The humiliation of Christ culminates with his death on the Cross, which is “the worst death, reserved to slaves and criminals. Jesus was considered a prophet, but died like a criminal. When we look at Jesus in His Passion, we see as if we were looking in a mirror the evil and pain of death. Often we feel horror at the evil and pain that surrounds us and we ask, ‘Why does God allow this?’. It wounds us profoundly to see suffering and death, especially of the innocent. It pains our hearts when we see children suffering. It is the mystery of evil, and Jesus takes upon Himself all this evil, all this suffering. This week it will do good to all of us to take a crucifix and to kiss Christ’s wounds. He takes all human suffering upon Himself, He vests Himself with this suffering”.

“We expect that God, in his omnipotence, will defeat injustice, evil, sin and suffering with a triumphant divine victory. Instead, God shows us a humble victory that in human terms seems to be a failure”, continued the Holy Father. “And we can say this: God wins in failure. Indeed, the Son of God on the Cross appears to be a defeated man: He suffers, He is betrayed, He is vilified, and finally dies. But Jesus allows evil to set upon Him, He takes it all upon Him in order to vanquish it. His Passion is not incidental; his death – that death – was ‘foretold’. It is an unsettling mystery, but we know the secret of this mystery, of this extraordinary humility: God so loved the world that he gave his one and only Son”.

“This week, let us consider Jesus’ pain, and let us say to ourselves: it is for me; even if I were the only person in the world, He would have done this, for me. Let us kiss the crucifix and say: ‘For me, thank you Jesus, for me …”. When all appears to be lost, when no-one remains because the shepherd has been smitten and the flock has scattered, God will intervene with the power of the resurrection. Jesus’ resurrection is not the happy ending of a fairy tale, it is not the happy ending of a film, but rather it is God’s intervention at the point where human hope is shattered. … When all seems lost, at that moment of pain when many people feel the need to kiss the Cross, this is the moment closest to the resurrection. The night is at its darkest just before dawn breaks, just before the light emerges; in the darkest moment, God intervenes and resurrects”.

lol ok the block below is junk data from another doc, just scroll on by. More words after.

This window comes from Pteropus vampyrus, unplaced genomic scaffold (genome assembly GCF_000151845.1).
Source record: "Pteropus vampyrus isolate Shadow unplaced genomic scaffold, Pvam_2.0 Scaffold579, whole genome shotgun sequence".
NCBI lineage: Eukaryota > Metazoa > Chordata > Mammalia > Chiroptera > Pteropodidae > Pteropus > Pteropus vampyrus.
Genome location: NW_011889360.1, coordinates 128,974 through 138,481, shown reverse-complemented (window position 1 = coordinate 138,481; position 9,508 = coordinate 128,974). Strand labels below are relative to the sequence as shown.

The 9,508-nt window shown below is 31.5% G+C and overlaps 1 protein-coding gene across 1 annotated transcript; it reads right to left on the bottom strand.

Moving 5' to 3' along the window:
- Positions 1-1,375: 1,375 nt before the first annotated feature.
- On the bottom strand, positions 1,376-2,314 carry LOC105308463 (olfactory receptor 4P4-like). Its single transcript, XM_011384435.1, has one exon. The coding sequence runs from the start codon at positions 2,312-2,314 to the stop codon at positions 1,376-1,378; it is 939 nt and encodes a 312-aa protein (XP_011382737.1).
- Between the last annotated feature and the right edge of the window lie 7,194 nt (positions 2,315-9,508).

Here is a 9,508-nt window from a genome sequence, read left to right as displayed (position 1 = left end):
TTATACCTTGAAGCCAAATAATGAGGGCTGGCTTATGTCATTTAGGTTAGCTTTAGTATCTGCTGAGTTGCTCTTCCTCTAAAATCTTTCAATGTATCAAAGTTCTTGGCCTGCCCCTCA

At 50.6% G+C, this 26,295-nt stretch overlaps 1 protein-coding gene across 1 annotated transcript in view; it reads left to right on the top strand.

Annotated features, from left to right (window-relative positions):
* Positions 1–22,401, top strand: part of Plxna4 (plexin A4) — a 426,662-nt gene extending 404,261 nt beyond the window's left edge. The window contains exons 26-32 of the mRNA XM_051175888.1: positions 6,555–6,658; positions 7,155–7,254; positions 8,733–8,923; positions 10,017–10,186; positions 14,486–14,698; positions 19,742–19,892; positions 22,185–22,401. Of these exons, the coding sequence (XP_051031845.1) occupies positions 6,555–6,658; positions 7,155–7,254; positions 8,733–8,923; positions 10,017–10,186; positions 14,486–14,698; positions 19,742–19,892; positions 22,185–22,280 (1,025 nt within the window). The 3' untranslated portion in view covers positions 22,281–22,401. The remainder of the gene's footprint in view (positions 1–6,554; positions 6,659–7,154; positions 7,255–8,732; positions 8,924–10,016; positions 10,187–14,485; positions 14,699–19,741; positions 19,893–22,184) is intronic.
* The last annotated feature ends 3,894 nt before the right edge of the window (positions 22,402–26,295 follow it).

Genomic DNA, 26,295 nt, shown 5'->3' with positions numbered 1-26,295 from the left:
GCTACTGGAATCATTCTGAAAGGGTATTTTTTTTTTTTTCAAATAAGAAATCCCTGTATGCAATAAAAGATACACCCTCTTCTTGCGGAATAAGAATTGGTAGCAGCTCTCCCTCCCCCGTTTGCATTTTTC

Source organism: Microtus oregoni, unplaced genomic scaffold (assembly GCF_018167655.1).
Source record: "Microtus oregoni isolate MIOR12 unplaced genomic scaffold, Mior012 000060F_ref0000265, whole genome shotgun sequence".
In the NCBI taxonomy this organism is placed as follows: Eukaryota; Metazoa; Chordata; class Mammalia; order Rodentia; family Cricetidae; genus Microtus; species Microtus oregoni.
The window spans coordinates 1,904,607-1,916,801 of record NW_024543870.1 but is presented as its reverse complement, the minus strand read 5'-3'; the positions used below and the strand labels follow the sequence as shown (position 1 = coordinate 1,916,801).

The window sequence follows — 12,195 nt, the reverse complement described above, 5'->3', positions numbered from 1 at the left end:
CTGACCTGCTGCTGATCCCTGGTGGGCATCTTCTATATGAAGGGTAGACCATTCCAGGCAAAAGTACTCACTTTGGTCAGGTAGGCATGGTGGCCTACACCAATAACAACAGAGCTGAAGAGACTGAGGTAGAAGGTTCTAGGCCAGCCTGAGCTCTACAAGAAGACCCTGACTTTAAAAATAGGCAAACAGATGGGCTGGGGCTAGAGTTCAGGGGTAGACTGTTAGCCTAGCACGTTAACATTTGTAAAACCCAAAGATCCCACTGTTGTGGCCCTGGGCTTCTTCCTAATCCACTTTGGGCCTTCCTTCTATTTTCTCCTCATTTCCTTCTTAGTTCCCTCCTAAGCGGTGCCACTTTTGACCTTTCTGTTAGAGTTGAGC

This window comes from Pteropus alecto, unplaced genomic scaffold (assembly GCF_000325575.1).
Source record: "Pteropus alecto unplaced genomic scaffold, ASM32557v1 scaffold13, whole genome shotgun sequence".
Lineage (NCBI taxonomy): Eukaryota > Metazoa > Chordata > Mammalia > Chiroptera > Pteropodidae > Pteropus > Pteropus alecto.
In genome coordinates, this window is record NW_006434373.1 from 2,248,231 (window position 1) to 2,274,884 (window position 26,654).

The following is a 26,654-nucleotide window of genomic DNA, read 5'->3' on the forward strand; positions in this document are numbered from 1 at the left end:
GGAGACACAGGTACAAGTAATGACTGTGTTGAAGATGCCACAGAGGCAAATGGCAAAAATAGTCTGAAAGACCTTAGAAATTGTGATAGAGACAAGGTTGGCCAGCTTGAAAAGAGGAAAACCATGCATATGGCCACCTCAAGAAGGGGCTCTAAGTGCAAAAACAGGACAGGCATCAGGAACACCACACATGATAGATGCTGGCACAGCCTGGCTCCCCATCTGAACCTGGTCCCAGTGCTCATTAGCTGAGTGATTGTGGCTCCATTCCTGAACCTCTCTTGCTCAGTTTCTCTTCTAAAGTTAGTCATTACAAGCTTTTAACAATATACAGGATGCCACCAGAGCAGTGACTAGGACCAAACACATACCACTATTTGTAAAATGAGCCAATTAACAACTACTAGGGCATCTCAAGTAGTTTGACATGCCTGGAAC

Jesus, who chose to take this path, “calls us to follow Him on His path of humiliation. When in certain moments in life we are not able to find any way out of our difficulties, when we sink into the deepest darkness, it is the moment of our humiliation in which we are entirely laid bare, in which we discover that we are fragile and sinners. It is precisely in that moment that we must not mask our failure, but rather open ourselves up, trusting in our hope in God, just as Jesus did”.

“This week”, the Holy Father concluded, “it will to us good to take a crucifix in our hands, to kiss it many times and to say, ‘Thank you Jesus, thank you, Lord!’”.

 

 

The Blood Moon [in Pictures]

Did you see the “Blood Moon” eclipse (lunar tetrad) last night? If you missed it, here are some cool photos my awesome husband captured of the event. (They aren’t in order, I just picked the ones I liked randomly):

Total Lunar Eclipse 4/15/14

Total Lunar Eclipse 4/15/14

Total Lunar Eclipse 4/15/14

Total Lunar Eclipse 4/15/14

Total Lunar Eclipse 4/15/14

Click here to see his whole Total Lunar Eclipse album.